Ion generation, ion collection and ionic reactions outside the mass spectrometer

Abraham K Badu-Tawiah, Purdue University


Traditionally, the formation, deposition and reactions of molecular ions are conducted in high vacuum environment, or at least, at reduced pressure. In this thesis, molecular ions are considered as ordinary organic molecules and they are generated, transmitted and reacted with vapors or adsorbates on surfaces, all in the ordinary open environment. For example, ion soft landing was successfully implemented under ambient conditions. In ambient ion soft landing, ions generated by electrospray ionization are passed pneumatically through a heated metal drying tube, their polarity is selected using ion deflectors, and the dry selected ions are deposited onto a selected surface at a specified location. Unlike the corresponding vacuum soft-landing experiment, where ions are mass-selected and soft-landed within a mass spectrometer, here the ions to be soft-landed are selected through the choice of a compound that gives predominantly one ionic species upon ambient ionization. No mass analysis is performed during the soft landing experiment. The purified ions were typically used for surface preparation and modification. However, when utilized as reagents for organic reactions (e.g., pyrylium cation conversion into pyridinium cation) in a solvent-free environment, the ionic species provided a regioselective route to the expected reaction product when employing bifunctional reagents (e.g., D-lysine and ethanolamine) compared with the corresponding bulk solution-phase reaction conditions. Charged microdroplets associated with incompletely dried ions could also be selected for surface reactions by choice of the temperature of the drying tube inserted between the ion source and the electrical ion deflectors. This reaction condition allowed at least one order of magnitude increase in reaction rate compared with the bulk solution phase reaction conducted using the same quantities of starting reagents. The droplet reaction condition was further developed in three different ways: (i) nanoelectrospray emitter array, (ii) contained-electrospray apparatus and (iii) electrospray synthetic apparatus with high efficient product collection system. These are envisioned to impact the field of synthetic chemistry at larger scales due to the dramatic reaction rate enhancements. Several reaction systems have been studied under the charged microdroplet condition including [3,3]-sigmatropic rearrangement (e.g., Borsche-Drecsel cyclization), C-N (e.g., Girard condensation) and C-C (e.g., Claisen-Schmidt condensation) bonds formation. The droplet reaction was extended to thin film reactions which represent an alternative version of limited-volume reactors. The aza-Michael addition and the Mannich condensation were observed to occur in thin films deposited on ambient surfaces. Fundamentals of ion generation in the ambient environment were also studied, particularly the mechanism of desorption electrospray ionization (DESI). Critical evidence based on studies of surfactants and non-aqueous solvents has been provided for the proposed DESI (droplet pick-up) mechanism.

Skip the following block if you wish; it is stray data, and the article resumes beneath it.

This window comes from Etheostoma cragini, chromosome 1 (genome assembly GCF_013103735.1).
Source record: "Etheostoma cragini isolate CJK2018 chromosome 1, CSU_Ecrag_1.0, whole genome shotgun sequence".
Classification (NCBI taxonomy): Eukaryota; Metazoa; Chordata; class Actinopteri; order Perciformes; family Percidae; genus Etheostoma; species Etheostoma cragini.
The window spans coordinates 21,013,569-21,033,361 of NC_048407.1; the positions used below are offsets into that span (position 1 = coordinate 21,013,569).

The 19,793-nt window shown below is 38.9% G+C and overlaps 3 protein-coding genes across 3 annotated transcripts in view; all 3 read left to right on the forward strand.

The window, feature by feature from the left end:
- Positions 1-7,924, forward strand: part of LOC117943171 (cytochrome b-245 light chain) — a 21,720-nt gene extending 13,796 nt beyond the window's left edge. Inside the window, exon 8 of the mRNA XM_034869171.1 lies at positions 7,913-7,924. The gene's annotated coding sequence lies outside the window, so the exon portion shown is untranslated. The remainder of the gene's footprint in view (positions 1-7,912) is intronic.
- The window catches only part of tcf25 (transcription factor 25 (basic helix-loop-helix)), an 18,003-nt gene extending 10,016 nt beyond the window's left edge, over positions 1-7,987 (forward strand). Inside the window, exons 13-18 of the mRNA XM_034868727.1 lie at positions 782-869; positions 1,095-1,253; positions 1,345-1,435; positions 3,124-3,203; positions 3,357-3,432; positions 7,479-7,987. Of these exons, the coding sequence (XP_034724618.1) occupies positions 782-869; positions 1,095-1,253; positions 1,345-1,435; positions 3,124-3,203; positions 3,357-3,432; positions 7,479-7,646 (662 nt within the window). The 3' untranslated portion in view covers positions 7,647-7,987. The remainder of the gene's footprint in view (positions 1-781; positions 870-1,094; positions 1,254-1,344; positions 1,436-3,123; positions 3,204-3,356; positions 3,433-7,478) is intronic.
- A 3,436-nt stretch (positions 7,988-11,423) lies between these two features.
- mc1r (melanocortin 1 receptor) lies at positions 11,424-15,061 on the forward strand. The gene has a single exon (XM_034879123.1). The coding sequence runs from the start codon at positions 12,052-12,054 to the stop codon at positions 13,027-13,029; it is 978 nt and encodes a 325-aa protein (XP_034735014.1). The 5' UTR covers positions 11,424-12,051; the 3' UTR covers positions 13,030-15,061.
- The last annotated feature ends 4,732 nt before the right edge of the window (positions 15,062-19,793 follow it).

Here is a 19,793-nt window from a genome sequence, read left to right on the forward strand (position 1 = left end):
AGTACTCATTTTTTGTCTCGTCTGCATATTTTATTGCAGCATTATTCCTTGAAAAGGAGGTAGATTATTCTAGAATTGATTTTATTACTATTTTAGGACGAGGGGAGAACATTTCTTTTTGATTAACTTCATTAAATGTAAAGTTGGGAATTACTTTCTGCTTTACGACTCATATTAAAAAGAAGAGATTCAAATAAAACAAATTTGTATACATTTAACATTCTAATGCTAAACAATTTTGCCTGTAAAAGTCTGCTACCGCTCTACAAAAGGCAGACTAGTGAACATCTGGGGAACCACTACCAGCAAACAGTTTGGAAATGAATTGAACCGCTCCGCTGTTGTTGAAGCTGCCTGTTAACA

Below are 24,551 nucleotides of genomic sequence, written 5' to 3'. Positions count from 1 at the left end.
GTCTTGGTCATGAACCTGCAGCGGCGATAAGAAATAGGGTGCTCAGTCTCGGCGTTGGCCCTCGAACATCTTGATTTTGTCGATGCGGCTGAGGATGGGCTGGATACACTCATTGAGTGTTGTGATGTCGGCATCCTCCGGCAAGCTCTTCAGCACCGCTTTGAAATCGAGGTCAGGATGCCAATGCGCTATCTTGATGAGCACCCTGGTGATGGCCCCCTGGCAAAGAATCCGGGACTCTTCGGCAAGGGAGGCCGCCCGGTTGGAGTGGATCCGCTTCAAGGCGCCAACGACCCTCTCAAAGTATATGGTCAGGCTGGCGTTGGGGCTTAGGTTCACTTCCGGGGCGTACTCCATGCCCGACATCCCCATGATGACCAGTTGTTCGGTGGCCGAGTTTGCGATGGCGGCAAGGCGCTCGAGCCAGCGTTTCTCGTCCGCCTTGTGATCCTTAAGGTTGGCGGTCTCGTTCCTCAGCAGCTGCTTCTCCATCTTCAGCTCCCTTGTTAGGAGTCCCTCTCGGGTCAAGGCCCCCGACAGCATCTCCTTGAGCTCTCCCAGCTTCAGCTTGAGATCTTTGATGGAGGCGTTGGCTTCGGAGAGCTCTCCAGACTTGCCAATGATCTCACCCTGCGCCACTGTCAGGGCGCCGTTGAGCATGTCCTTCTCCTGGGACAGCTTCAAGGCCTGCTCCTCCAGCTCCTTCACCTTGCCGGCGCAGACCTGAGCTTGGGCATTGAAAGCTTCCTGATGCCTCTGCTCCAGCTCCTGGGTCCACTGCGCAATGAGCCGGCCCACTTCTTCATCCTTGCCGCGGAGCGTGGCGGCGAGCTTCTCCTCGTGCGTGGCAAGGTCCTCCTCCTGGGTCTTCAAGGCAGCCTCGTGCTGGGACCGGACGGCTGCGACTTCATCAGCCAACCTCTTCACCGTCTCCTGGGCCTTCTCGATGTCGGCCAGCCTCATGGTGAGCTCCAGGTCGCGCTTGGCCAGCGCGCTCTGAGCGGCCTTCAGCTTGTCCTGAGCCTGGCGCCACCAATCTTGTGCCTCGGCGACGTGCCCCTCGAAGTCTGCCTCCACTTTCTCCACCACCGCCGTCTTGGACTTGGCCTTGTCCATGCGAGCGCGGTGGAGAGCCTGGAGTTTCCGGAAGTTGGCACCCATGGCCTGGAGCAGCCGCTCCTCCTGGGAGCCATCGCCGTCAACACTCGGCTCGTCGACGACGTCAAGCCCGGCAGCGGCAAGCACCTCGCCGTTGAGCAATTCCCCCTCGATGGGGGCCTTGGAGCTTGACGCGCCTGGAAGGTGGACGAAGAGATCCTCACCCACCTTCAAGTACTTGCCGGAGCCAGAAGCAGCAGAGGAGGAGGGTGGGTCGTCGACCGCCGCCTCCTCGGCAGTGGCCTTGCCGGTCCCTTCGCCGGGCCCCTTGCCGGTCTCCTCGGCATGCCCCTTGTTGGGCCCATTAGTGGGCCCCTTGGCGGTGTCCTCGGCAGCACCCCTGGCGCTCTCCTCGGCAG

Cooks, Purdue University.

Subject Area

Analytical chemistry

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